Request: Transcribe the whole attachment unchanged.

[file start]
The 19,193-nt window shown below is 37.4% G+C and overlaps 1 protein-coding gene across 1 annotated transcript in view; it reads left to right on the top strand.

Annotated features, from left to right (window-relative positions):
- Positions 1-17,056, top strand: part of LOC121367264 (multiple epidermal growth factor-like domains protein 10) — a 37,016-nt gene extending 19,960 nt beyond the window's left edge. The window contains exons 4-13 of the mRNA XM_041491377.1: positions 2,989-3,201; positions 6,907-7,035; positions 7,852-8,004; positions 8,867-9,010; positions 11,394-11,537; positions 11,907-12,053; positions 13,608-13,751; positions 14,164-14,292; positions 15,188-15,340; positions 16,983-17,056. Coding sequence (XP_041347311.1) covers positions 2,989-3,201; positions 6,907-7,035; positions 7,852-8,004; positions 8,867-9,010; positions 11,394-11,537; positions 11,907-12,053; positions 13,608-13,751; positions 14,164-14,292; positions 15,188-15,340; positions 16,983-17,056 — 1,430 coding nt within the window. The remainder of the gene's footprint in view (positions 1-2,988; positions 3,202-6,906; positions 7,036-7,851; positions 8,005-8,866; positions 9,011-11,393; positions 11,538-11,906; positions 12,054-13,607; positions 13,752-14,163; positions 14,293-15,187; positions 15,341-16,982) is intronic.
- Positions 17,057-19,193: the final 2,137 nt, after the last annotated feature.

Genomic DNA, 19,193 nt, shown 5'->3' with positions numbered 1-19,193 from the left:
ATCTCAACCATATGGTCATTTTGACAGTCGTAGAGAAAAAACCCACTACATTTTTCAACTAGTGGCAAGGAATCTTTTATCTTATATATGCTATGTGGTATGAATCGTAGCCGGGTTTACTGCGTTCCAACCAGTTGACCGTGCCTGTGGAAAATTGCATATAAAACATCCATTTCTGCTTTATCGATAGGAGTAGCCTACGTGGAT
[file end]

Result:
The 19,193-nt window shown below is 37.4% G+C and overlaps 1 protein-coding gene across 1 annotated transcript in view; it reads left to right on the top strand.

Annotated features, from left to right (window-relative positions):
- Positions 1-17,056, top strand: part of LOC121367264 (multiple epidermal growth factor-like domains protein 10) — a 37,016-nt gene extending 19,960 nt beyond the window's left edge. The window contains exons 4-13 of the mRNA XM_041491377.1: positions 2,989-3,201; positions 6,907-7,035; positions 7,852-8,004; positions 8,867-9,010; positions 11,394-11,537; positions 11,907-12,053; positions 13,608-13,751; positions 14,164-14,292; positions 15,188-15,340; positions 16,983-17,056. Coding sequence (XP_041347311.1) covers positions 2,989-3,201; positions 6,907-7,035; positions 7,852-8,004; positions 8,867-9,010; positions 11,394-11,537; positions 11,907-12,053; positions 13,608-13,751; positions 14,164-14,292; positions 15,188-15,340; positions 16,983-17,056 — 1,430 coding nt within the window. The remainder of the gene's footprint in view (positions 1-2,988; positions 3,202-6,906; positions 7,036-7,851; positions 8,005-8,866; positions 9,011-11,393; positions 11,538-11,906; positions 12,054-13,607; positions 13,752-14,163; positions 14,293-15,187; positions 15,341-16,982) is intronic.
- Positions 17,057-19,193: the final 2,137 nt, after the last annotated feature.

Genomic DNA, 19,193 nt, shown 5'->3' with positions numbered 1-19,193 from the left:
ATCTCAACCATATGGTCATTTTGACAGTCGTAGAGAAAAAACCCACTACATTTTTCAACTAGTGGCAAGGAATCTTTTATCTTATATATGCTATGTGGTATGAATCGTAGCCGGGTTTACTGCGTTCCAACCAGTTGACCGTGCCTGTGGAAAATTGCATATAAAACATCCATTTCTGCTTTATCGATAGGAGTAGCCTACGTGGAT